Friday, November 30, 2007
Here is my bulletin article for this Sunday. It is also the basic thought for the sermon - in a nutshell.
According to the traditional Christian calendar, the fourth Sunday before Christmas marks the beginning of Advent. The word Advent means “coming” or “arrival.” The focus of the season is on the celebration of the birth of Jesus, and the anticipation of his return. Advent is far more than simply marking a 2000-year-old event in history; it is celebrating the revelation of God in Christ whereby all of creation might be reconciled to God. That is a process in which we now participate, and the consummation of which we anticipate. We affirm that Christ has come in the flesh, that he is present in the world today through his church, and that he will come again in power. The season of Advent is characterized by a spirit of expectation, anticipation, and longing. There is a yearning for deliverance from the evils of the world. We hope that God, who sometimes seems distant, will rule over all His creation in truth and righteousness. It is that hope that once anticipated the coming of the anointed one – the Messiah. That same spirit now longs for his return to come and set the world right!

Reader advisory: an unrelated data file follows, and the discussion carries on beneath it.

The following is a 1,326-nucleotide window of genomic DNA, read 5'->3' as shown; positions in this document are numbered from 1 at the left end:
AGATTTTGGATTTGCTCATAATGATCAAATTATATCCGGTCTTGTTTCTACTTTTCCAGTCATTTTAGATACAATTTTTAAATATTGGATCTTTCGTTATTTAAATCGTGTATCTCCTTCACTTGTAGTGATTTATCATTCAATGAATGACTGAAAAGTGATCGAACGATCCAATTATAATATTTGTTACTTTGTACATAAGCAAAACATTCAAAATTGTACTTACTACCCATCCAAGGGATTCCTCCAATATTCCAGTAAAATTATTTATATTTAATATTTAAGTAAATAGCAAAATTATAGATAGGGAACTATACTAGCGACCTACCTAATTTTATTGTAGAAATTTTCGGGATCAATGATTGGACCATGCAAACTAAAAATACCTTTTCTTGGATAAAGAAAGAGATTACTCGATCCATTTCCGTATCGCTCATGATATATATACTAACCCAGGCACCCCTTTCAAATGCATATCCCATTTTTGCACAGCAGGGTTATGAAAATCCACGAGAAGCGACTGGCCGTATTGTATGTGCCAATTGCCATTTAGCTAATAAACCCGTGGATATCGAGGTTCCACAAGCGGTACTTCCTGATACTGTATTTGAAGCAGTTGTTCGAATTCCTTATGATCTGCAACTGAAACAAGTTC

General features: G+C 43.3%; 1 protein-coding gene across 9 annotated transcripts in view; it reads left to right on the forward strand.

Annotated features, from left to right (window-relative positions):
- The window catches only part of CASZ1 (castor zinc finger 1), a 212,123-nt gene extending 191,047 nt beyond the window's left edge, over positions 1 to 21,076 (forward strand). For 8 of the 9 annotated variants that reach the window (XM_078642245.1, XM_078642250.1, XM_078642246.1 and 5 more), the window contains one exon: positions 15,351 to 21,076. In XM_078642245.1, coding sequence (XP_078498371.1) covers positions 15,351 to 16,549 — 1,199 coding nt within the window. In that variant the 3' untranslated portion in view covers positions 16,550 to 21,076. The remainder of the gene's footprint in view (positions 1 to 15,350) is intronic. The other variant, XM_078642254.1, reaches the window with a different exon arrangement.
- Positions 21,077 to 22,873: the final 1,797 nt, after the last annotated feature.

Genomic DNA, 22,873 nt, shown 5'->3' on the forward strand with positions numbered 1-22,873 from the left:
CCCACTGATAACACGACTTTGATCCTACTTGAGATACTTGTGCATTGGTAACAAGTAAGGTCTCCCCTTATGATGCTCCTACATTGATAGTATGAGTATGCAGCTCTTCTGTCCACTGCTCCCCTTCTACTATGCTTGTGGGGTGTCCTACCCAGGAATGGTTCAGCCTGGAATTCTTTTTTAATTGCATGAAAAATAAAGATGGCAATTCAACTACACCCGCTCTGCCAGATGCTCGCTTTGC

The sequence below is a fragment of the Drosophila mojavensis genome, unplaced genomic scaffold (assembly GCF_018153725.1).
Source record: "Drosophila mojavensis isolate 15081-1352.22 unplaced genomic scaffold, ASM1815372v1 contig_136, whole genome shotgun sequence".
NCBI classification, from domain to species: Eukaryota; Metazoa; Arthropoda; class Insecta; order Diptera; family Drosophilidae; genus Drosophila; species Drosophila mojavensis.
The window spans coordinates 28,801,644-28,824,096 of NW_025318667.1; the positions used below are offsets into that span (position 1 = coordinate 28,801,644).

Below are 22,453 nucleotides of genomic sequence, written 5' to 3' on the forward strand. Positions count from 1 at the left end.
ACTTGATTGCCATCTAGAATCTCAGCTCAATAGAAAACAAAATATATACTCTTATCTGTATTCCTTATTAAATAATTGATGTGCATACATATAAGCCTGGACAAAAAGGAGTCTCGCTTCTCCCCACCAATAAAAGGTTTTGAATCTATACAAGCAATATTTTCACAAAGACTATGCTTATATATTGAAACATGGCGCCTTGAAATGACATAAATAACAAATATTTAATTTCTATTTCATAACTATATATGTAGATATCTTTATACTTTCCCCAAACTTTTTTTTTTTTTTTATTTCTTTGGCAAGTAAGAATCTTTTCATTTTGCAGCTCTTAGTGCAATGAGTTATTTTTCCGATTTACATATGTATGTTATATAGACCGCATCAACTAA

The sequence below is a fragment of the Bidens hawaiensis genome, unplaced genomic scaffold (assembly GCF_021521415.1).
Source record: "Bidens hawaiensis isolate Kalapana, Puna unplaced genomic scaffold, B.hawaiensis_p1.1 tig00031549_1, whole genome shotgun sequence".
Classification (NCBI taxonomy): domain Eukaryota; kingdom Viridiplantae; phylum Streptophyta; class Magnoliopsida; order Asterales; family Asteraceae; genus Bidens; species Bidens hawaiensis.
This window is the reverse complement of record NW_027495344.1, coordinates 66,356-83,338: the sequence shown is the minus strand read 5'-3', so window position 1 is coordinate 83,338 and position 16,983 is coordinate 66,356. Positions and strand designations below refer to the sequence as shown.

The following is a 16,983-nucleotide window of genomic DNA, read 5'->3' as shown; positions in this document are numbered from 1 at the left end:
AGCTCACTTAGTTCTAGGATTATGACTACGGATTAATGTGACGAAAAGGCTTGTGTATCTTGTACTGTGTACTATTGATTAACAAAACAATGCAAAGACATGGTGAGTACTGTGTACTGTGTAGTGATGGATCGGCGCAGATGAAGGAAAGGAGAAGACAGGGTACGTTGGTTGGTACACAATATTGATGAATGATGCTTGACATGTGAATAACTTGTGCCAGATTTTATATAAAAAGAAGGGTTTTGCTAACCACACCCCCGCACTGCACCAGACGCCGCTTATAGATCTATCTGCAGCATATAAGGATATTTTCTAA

For the next four weeks we remember that God’s people once cried out in oppression and anguish, “How long O Lord?” God has always been the Holy One in the midst of sinful people. The desire of His heart has always been to dwell with us. And then, when we least expected it, under the boot of oppression, in a night without light, came THE Light. In a world without hope, true hope was born. In the midst of despair, we heard the singing of angels. The hopes of all the years were pinned, whether the shepherds realized it or not, upon a little baby in a young mother’s arms.
As we prepare for Christmas, let’s recapture this spirit of longing. Look past the hustle and bustle, the gaudy tinsel, and the crass commercialization. Remember that Israel’s prayer was answered that night so long ago in small Bethlehem, and our prayer remains the same: “Come, O Come, Immanuel, and ransom captive Israel!”